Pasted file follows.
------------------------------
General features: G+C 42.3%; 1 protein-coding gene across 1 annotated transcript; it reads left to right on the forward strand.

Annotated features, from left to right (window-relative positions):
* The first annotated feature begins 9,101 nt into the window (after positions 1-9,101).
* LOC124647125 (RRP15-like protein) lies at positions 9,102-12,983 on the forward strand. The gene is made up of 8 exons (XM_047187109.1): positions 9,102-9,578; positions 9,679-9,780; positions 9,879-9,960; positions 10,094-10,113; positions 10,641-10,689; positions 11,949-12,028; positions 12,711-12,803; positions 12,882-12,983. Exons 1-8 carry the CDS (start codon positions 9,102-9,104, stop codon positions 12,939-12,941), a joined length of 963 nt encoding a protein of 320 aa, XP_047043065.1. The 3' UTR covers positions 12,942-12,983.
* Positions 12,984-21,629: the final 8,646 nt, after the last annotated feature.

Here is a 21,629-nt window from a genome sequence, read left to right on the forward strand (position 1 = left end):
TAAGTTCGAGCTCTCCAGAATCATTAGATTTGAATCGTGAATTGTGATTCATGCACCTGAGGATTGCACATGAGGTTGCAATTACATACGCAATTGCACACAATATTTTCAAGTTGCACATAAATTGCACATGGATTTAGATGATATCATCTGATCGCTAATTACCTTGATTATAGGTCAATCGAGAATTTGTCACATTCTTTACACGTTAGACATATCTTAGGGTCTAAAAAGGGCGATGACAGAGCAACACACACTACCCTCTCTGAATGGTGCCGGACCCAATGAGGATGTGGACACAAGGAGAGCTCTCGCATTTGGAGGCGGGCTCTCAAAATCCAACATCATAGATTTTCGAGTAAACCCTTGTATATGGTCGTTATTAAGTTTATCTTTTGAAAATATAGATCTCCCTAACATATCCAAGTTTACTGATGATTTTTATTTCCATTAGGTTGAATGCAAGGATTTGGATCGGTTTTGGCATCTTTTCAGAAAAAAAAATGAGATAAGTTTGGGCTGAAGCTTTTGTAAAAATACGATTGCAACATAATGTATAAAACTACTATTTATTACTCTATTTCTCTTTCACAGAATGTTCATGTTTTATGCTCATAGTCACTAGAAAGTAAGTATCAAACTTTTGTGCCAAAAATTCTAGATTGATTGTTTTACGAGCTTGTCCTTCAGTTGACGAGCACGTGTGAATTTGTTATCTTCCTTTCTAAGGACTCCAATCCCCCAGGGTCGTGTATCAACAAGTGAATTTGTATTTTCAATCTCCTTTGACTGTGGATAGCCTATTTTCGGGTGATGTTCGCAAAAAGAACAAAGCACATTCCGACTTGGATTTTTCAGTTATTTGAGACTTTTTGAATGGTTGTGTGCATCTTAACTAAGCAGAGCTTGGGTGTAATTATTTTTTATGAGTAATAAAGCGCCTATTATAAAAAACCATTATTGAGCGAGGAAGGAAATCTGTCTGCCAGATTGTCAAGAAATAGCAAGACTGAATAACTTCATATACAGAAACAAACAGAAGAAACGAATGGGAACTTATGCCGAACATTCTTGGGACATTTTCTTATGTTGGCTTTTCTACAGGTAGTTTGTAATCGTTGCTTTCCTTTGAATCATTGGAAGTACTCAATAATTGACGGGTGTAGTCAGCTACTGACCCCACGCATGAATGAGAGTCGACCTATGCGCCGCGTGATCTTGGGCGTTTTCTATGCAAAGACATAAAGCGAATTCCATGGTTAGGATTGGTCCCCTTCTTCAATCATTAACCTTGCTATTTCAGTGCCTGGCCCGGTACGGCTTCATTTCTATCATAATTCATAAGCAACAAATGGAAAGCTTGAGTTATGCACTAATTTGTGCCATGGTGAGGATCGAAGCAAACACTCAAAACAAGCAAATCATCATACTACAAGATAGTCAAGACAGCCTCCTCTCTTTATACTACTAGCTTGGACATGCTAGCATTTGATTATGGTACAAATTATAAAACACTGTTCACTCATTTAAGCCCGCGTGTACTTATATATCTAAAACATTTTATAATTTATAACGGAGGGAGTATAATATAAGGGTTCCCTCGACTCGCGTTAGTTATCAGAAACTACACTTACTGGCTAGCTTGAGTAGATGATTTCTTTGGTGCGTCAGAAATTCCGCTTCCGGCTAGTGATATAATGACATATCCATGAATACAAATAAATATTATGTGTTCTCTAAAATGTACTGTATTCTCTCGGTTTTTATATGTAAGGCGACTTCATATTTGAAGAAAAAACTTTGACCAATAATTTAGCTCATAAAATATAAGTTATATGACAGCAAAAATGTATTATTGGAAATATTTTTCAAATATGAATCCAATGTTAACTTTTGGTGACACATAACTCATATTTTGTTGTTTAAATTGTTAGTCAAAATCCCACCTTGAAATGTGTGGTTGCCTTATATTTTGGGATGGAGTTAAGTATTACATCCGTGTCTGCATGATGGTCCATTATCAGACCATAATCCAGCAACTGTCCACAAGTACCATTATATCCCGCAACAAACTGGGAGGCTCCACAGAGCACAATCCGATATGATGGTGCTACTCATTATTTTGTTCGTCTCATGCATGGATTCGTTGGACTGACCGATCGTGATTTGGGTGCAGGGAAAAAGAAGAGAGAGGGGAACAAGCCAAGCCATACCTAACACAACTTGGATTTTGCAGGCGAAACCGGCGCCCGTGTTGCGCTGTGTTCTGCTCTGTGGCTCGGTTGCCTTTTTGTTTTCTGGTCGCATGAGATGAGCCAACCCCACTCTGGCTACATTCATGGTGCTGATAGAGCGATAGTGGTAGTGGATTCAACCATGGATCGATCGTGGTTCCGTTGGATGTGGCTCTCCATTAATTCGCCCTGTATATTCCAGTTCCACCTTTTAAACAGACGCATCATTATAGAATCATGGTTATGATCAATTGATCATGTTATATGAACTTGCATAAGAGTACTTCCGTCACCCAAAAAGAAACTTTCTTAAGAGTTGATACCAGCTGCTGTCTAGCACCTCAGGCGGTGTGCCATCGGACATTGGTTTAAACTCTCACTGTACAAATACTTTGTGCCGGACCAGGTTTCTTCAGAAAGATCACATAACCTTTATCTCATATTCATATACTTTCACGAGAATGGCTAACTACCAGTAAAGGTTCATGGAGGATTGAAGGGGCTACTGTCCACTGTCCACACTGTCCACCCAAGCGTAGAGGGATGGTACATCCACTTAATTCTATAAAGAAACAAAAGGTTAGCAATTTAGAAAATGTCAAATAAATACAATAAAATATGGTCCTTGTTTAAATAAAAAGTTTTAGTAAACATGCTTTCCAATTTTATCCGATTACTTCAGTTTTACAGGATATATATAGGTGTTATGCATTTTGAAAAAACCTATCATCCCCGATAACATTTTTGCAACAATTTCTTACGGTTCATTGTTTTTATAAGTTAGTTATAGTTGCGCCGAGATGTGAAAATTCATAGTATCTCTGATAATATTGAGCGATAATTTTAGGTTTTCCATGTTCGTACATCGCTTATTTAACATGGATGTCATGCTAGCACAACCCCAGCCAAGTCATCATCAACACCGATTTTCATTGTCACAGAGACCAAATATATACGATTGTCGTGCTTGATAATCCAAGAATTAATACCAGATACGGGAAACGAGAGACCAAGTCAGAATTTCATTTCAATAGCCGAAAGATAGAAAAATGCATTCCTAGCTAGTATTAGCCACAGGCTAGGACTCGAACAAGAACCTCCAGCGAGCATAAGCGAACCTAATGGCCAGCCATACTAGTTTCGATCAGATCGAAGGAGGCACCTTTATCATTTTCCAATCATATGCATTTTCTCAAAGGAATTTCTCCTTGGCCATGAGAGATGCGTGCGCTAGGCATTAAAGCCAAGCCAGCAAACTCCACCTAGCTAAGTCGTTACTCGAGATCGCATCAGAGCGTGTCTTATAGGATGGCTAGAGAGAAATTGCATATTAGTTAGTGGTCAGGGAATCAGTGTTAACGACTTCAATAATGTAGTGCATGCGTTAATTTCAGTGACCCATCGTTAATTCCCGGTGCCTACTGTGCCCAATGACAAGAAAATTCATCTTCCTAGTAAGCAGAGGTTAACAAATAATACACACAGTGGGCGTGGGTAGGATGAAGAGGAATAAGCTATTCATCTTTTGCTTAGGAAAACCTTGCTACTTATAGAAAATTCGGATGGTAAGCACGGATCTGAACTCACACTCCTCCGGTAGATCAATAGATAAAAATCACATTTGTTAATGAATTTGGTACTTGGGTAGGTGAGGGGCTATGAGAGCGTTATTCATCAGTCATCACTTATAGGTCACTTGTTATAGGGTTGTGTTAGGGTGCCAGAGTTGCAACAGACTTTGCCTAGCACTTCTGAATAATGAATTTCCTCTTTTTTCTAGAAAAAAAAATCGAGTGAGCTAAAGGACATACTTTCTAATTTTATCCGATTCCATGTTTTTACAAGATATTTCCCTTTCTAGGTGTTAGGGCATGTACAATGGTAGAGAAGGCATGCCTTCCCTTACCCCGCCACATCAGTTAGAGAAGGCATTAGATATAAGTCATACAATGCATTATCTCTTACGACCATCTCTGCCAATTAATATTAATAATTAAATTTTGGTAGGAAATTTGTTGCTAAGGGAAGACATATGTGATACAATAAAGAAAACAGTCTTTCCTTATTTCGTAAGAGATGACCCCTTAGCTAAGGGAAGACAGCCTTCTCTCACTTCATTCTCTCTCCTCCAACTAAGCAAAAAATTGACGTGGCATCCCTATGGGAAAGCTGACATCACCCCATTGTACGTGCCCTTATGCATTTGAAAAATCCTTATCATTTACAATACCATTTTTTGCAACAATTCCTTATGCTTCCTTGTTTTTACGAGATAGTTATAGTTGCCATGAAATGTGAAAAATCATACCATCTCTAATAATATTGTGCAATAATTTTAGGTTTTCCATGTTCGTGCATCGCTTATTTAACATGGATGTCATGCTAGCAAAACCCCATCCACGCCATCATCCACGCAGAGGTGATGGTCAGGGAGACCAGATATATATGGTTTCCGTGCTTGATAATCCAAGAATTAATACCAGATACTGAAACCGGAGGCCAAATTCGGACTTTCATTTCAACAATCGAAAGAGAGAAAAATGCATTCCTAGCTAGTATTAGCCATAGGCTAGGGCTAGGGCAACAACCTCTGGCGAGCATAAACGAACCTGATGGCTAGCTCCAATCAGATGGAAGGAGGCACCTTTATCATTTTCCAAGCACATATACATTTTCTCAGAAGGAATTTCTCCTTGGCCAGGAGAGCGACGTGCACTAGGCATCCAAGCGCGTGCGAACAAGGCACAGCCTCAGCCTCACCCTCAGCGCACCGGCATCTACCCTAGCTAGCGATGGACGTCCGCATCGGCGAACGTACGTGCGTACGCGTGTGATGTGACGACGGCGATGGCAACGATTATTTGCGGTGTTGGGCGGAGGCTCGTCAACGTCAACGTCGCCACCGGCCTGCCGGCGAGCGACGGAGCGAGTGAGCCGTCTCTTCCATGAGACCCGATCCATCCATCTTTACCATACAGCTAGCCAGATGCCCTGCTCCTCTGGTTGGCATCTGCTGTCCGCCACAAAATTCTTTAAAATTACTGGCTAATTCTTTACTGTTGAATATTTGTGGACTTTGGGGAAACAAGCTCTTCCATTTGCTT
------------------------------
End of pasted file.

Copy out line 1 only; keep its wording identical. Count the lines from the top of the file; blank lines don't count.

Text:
General features: G+C 42.3%; 1 protein-coding gene across 1 annotated transcript; it reads left to right on the forward strand.